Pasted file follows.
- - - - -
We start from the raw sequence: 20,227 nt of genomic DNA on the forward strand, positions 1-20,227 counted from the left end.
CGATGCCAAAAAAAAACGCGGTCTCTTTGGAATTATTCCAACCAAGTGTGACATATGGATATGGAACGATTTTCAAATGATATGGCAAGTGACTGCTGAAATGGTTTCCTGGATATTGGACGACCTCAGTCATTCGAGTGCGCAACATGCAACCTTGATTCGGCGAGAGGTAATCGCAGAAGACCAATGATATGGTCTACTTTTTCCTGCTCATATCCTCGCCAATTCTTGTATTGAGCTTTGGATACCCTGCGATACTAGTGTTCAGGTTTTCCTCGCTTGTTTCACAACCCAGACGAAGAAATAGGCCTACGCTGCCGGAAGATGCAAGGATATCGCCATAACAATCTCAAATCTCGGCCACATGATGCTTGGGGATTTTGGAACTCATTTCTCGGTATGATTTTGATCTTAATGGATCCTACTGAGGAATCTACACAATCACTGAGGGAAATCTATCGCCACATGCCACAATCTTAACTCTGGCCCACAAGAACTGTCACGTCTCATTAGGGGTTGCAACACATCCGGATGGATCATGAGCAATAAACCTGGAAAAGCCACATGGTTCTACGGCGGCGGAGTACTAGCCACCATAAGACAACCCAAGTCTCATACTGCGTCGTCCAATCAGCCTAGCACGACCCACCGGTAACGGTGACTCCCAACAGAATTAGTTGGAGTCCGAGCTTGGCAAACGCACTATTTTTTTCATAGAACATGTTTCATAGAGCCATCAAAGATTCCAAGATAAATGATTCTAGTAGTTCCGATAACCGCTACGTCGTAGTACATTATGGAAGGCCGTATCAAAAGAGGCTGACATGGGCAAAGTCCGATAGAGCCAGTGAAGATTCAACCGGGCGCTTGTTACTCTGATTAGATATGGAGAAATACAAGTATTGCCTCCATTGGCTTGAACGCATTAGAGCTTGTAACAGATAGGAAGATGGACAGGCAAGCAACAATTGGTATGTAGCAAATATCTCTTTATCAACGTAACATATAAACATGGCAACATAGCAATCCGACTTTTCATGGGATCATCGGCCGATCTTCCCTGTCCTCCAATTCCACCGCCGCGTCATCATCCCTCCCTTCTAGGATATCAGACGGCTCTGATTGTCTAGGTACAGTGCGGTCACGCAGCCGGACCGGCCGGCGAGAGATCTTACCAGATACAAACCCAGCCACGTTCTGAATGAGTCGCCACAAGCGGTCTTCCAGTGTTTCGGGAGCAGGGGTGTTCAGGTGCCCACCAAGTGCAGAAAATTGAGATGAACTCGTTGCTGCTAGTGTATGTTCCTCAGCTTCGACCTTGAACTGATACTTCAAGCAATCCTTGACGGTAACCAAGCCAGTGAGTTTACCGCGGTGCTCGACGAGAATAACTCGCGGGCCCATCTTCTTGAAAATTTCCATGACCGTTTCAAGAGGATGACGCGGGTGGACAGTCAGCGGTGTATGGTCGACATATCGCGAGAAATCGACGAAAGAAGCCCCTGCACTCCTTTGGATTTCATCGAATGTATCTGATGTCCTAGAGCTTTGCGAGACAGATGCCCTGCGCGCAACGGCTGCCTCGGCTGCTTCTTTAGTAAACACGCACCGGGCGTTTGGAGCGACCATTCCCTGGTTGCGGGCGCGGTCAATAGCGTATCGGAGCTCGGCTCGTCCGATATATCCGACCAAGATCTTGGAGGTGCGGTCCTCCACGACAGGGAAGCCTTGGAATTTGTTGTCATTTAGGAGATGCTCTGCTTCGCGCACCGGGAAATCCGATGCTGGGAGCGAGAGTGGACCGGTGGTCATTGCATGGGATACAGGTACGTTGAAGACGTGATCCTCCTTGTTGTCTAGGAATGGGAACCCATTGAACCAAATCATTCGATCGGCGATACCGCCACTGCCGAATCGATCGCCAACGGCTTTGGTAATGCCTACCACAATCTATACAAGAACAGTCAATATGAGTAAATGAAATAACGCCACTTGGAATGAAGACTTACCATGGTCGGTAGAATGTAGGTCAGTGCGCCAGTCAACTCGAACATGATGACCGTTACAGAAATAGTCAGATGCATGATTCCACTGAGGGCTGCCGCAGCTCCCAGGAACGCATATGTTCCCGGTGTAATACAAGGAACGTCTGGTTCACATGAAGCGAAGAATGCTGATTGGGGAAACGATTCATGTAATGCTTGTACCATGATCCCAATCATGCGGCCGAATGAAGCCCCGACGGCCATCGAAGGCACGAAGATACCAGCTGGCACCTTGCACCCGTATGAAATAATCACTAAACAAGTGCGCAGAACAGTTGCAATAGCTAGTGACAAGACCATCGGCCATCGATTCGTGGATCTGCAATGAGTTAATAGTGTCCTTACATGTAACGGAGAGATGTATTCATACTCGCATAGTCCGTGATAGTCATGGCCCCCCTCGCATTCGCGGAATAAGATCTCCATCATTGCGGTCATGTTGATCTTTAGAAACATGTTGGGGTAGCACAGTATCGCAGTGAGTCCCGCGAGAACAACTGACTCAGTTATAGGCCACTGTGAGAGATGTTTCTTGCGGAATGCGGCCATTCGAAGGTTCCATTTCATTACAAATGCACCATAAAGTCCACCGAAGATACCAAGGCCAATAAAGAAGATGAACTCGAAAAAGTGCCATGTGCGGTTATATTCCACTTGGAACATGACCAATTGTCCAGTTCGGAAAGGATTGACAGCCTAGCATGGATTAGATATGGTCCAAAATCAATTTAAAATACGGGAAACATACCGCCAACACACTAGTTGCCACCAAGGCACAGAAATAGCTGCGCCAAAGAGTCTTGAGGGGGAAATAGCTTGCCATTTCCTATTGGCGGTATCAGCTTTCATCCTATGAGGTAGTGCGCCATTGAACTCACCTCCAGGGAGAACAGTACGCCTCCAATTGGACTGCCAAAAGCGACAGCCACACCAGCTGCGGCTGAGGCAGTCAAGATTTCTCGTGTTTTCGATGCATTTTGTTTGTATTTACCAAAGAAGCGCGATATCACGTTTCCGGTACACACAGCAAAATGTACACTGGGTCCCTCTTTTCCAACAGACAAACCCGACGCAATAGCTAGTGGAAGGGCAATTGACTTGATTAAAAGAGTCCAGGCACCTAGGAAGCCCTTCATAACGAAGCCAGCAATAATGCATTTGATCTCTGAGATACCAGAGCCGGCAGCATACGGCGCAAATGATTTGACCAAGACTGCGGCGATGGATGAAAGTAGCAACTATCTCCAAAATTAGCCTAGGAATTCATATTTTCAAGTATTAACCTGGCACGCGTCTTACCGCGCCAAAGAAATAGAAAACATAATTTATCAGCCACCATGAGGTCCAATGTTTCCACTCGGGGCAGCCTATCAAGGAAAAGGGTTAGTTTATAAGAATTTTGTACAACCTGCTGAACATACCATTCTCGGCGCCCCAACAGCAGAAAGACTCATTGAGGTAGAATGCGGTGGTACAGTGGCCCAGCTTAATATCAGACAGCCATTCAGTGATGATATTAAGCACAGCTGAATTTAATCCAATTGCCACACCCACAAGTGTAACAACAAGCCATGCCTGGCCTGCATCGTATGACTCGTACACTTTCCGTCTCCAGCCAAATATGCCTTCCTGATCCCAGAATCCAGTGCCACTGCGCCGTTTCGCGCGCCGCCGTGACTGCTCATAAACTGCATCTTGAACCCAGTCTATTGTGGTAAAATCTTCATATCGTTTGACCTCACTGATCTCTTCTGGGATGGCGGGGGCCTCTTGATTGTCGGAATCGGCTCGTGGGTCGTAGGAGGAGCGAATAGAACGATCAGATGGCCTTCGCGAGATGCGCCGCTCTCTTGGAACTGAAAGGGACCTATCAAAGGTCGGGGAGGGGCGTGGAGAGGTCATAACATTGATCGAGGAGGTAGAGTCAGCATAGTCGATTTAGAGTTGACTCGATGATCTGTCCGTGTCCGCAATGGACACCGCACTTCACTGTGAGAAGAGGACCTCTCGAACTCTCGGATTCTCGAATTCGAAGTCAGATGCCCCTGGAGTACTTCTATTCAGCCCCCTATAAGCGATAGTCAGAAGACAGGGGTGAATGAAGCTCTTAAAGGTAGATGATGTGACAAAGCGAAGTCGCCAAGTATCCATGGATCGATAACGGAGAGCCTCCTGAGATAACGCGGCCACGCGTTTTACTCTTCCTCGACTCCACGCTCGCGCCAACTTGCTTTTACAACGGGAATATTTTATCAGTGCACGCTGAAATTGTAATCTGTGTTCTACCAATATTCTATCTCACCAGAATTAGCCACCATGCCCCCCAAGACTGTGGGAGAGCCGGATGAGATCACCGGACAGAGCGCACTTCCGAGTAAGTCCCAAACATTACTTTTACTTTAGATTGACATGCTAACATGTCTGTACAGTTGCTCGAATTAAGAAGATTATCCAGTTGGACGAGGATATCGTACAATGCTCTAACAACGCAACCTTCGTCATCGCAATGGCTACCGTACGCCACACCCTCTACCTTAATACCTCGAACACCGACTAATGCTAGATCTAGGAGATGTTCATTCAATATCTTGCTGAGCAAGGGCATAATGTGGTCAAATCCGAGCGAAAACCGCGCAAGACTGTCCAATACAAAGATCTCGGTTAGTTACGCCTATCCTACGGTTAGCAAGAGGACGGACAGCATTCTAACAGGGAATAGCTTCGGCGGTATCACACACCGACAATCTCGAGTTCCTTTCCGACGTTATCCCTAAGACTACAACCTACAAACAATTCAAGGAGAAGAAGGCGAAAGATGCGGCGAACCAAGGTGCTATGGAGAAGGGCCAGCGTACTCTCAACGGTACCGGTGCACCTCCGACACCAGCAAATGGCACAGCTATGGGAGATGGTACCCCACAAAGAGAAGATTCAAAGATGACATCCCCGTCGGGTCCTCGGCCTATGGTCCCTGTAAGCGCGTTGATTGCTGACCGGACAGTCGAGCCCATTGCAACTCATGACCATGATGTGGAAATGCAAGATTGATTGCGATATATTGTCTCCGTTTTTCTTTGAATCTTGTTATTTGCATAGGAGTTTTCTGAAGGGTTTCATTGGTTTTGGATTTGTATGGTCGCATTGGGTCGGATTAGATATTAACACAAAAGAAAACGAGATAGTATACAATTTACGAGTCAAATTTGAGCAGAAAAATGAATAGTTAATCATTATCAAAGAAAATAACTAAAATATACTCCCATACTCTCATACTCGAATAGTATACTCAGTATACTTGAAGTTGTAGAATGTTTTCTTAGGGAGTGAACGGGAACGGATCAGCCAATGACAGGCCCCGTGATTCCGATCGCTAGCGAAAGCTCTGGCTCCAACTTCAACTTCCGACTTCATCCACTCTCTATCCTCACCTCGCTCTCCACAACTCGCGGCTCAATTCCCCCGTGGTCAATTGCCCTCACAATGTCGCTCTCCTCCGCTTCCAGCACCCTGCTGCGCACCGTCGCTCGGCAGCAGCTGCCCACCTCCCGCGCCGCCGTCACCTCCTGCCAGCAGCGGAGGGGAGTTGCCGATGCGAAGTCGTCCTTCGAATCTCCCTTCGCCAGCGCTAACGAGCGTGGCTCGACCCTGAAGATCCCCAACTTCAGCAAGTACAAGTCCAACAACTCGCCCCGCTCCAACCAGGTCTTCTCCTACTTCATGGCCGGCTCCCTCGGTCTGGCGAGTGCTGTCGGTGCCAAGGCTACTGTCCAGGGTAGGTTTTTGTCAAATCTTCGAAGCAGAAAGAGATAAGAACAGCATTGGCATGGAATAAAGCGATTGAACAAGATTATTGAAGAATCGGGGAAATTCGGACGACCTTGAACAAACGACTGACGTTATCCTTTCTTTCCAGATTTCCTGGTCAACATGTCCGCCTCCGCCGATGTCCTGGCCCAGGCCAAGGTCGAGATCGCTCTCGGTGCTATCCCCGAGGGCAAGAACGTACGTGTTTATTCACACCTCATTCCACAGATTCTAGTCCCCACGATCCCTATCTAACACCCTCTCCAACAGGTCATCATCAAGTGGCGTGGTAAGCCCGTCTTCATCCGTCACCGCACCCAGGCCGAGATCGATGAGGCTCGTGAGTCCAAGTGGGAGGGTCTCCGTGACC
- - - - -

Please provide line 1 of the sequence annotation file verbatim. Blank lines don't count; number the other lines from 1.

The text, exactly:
We start from the raw sequence: 20,227 nt of genomic DNA on the forward strand, positions 1-20,227 counted from the left end.